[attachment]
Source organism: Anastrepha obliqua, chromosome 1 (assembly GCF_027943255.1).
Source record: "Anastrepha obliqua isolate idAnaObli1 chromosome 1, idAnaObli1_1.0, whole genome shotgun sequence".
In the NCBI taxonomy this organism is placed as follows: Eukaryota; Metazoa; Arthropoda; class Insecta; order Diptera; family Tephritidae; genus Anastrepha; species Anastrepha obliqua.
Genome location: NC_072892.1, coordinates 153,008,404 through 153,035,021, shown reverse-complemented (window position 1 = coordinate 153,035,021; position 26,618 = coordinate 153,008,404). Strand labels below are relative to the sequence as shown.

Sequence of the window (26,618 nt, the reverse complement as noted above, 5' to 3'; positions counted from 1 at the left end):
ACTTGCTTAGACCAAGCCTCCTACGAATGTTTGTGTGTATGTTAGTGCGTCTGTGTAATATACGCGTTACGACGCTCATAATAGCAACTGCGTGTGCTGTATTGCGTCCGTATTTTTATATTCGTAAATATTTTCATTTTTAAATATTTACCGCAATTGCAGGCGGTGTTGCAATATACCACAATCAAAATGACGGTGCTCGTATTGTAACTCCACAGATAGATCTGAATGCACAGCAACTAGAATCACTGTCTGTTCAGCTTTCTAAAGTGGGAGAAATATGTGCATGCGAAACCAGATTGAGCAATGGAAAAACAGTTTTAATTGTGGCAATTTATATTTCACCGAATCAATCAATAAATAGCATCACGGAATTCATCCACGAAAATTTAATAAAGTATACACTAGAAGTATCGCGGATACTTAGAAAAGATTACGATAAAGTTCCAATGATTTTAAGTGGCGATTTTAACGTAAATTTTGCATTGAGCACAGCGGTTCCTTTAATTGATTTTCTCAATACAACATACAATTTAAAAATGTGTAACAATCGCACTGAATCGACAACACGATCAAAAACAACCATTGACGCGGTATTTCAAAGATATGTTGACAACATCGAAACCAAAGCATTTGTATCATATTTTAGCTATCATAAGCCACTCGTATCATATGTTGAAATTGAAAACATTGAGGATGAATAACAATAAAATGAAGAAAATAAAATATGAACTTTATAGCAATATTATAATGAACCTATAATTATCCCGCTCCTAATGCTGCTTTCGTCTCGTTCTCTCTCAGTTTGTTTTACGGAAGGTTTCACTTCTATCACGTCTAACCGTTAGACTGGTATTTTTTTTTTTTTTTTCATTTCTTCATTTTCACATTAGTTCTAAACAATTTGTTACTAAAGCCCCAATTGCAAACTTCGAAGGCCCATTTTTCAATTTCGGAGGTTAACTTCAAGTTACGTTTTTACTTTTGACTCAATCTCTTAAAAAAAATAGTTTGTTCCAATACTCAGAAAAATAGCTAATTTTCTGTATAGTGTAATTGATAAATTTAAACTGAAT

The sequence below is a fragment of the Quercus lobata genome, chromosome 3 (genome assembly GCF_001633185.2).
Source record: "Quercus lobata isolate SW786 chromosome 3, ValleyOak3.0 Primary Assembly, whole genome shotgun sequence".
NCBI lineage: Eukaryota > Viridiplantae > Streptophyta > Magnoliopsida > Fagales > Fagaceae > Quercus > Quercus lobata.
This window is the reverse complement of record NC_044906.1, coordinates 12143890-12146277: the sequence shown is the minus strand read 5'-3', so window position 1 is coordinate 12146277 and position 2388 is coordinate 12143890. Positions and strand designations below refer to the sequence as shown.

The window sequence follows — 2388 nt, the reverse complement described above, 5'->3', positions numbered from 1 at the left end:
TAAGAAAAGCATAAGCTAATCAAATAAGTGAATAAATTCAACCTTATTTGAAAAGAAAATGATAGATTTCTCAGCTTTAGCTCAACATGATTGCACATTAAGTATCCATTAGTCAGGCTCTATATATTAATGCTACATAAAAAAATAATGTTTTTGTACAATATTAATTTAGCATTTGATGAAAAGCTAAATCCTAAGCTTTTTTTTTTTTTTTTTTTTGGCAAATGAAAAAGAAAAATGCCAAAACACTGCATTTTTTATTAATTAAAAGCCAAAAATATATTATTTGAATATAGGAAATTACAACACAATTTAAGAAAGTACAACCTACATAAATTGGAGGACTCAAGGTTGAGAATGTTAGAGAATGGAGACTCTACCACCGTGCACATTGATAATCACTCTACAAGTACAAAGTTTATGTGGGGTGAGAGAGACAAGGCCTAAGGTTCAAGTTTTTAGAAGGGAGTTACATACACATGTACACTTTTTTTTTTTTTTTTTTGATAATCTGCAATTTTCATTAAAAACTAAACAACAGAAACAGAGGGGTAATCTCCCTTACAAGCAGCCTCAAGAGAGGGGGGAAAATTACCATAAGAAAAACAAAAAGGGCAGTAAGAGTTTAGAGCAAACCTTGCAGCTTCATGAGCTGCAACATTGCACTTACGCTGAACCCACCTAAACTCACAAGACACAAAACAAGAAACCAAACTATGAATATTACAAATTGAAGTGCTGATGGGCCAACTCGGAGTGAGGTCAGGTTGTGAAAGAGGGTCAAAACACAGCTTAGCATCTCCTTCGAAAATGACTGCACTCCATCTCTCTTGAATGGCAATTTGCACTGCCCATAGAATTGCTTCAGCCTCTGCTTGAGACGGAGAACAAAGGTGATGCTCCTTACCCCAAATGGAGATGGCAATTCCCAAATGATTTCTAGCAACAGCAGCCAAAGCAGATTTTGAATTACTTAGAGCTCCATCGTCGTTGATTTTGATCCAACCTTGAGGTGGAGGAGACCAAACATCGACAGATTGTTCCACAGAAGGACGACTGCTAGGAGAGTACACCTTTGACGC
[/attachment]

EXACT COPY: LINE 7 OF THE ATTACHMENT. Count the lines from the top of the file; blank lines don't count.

The sequence below is a fragment of the Quercus lobata genome, chromosome 3 (genome assembly GCF_001633185.2).